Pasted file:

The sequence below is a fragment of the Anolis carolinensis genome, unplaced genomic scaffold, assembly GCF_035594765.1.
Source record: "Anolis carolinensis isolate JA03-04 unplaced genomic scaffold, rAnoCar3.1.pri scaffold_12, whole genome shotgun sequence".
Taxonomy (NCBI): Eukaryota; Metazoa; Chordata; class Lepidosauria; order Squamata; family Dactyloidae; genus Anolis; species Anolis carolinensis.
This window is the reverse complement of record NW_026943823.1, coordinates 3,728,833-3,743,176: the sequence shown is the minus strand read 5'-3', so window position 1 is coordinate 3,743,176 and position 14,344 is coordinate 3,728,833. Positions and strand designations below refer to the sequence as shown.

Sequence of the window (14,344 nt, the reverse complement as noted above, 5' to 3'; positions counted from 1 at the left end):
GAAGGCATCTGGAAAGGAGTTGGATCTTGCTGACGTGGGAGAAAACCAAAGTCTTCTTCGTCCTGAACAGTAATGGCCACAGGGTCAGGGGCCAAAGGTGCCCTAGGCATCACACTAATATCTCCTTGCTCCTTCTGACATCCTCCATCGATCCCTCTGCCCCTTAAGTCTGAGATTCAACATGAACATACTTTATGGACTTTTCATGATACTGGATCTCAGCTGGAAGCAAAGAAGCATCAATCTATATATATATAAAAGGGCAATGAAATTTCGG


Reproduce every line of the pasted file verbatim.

The sequence below is a fragment of the Anolis carolinensis genome, unplaced genomic scaffold, assembly GCF_035594765.1.
Source record: "Anolis carolinensis isolate JA03-04 unplaced genomic scaffold, rAnoCar3.1.pri scaffold_12, whole genome shotgun sequence".
Taxonomy (NCBI): Eukaryota; Metazoa; Chordata; class Lepidosauria; order Squamata; family Dactyloidae; genus Anolis; species Anolis carolinensis.
This window is the reverse complement of record NW_026943823.1, coordinates 3,728,833-3,743,176: the sequence shown is the minus strand read 5'-3', so window position 1 is coordinate 3,743,176 and position 14,344 is coordinate 3,728,833. Positions and strand designations below refer to the sequence as shown.

Sequence of the window (14,344 nt, the reverse complement as noted above, 5' to 3'; positions counted from 1 at the left end):
GAAGGCATCTGGAAAGGAGTTGGATCTTGCTGACGTGGGAGAAAACCAAAGTCTTCTTCGTCCTGAACAGTAATGGCCACAGGGTCAGGGGCCAAAGGTGCCCTAGGCATCACACTAATATCTCCTTGCTCCTTCTGACATCCTCCATCGATCCCTCTGCCCCTTAAGTCTGAGATTCAACATGAACATACTTTATGGACTTTTCATGATACTGGATCTCAGCTGGAAGCAAAGAAGCATCAATCTATATATATATAAAAGGGCAATGAAATTTCGG